All CPA practical experience reports are recorded using the CPA Practical Experience Reporting Tool (PERT). Access to the PERT system is granted to candidates when they register in the PEP with CPAWSB.
Q: What are the eligibility requirements for becoming a CPA mentor?
A: Any CPA member in good standing with the profession, whether recently qualified or very experienced, can apply to become a CPA mentor. Approved legacy body Mutual Recognition Agreement members may also apply to become mentors.
Q: What is required of a CPA mentor?
A: A mentor is required to meet with their mentee(s) on a semi-annual basis. The objective of these meetings is to discuss the candidate’s competency development, both technical and enabling, and provide them with constructive feedback. All mentor meetings are documented in the Practical Experience Reporting Tool (PERT).
Q: Is there a limit on the number of mentees a CPA mentor can have?
A: A mentor can take on no more than 50 mentees at one time. Naturally, this is a very high maximum and typically mentors take on 1 – 5 mentees at one time. It is at the CPA mentor’s discretion to determine how many candidates he/she can mentor successfully.
Q: How does a candidate find a CPA mentor?
A: CPA candidates taking the PPR will be matched with a CPA mentor by their employer. CPA candidates taking the EVR will seek out their own CPA mentor; these candidates are guided to seek out mentors who may be colleagues at their current or past workplace, current or past instructors/faculty, or contacts met through workshops/seminars, community organizations, or their local CPABC chapter. In the event that a candidate in the EVR is unable to find a mentor, they can ask CPABC for help in matching them with a CPA mentor through our Mentor Match Portal. The Mentor Match Portal is a tool designed to help EVR candidates connect with approved mentors open to taking on mentees.
Q: What is the difference between certification and licensing?
A: CPAs who receive certification are candidates who’ve completed all the CPA program requirements (education, examination, and practical experience) for membership in the profession.
Licensing is the process through which members may apply to practise public accounting as defined in the CPABC bylaws. CPAs who wish to be licensed in the audit, review, or compilation categories must meet specific education, examination, and practical experience requirements. CPA candidates who intend to apply for a public accounting licence after certification should follow specific pathways within the certification model while completing their CPA program of studies. If these requirements are not met during the certification process, a post-designation bridging program is available once the candidate becomes a member.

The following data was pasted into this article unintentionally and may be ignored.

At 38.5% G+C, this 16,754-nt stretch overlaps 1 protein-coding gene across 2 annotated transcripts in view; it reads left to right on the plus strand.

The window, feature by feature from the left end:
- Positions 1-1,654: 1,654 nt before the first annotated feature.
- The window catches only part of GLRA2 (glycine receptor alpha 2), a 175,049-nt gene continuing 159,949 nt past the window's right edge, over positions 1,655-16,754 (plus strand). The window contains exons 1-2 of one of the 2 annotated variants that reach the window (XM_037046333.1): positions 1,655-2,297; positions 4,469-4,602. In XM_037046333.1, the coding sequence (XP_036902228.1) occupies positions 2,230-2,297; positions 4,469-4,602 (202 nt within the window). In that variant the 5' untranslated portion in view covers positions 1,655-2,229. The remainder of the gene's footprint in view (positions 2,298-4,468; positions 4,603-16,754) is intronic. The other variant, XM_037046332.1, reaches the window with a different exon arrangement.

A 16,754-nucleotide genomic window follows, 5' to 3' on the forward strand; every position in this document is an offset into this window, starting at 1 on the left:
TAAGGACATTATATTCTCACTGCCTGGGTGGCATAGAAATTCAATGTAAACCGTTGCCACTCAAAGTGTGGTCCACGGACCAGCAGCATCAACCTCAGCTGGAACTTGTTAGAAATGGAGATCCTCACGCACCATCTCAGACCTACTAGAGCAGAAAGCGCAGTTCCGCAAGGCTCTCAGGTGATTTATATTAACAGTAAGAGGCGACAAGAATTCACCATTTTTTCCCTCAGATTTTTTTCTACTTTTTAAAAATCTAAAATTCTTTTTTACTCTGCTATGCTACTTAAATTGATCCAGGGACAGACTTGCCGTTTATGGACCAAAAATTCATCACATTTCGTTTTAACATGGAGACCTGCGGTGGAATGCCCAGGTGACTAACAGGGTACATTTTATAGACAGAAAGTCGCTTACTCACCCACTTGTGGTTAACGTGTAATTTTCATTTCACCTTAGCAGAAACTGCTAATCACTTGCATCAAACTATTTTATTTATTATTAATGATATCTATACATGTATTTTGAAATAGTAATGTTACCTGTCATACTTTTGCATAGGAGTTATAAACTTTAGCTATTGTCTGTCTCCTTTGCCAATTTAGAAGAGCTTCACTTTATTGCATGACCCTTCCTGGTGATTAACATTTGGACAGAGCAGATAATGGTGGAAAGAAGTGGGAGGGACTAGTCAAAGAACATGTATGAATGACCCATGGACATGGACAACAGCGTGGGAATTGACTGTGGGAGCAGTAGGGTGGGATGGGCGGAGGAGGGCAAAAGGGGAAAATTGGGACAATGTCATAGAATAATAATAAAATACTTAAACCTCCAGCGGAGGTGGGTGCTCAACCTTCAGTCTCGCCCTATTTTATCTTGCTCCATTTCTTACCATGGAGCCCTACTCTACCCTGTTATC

To learn more about these pathways to public accounting, please see the Public Practice Licensing page on the bccpa.ca website.
Q: Can a CPA member provide public practice services without being licensed?
A: No. Only those who are appropriated licensed may provide public practice services. For example, a firm partner, shareholder, or proprietor of a firm engaged in public practice in BC (this includes sole practitioners) or an employee who has overall engagement responsibility where activities are included in the definition of public practice may do so. A CPA member who does not fall into the aforementioned categories could work for a public practice firm without being licensed, but would not be able to sign off on engagements or open their own public practice.
Q: Are PPR positions restricted to public practice firms?
A: No. PPR positions can be found in industry as well. However, PPR positions that will enable candidates to meet future licensure requirements for audit, review, or other assurance engagements must be in an audit or review path, as appropriate, that has been pre-approved for a public practice firm.
Q: How can my firm/company offer pre-approved positions?
A: As firms/companies differ in nature, we recommend that you contact Ella Bohinska, CPA, CA, CPABC’s program manager of pre-approved programs, to discuss the opportunity to create a pre-approved position at your firm/company. She can be reached at email@example.com.
For more information on the practical experience requirements, please contact the CPABC PER team at firstname.lastname@example.org.
CPAWSB – CPA Western School of Business
EVR – Experience verification route
PEP – Professional education program
PER – Practical experience requirements
PERT – Practical experience reporting tool
PPR – Pre-approved program route
- “CPA candidates” are individuals who are registered in the CPA Professional Education Program (CPA PEP) and who will write or have written the new Common Final Exam (CFE).
- The change is not applicable to legacy CA candidates in the audit and review paths—these individuals must still complete the 100 Tax Hours requirement in the CA PER.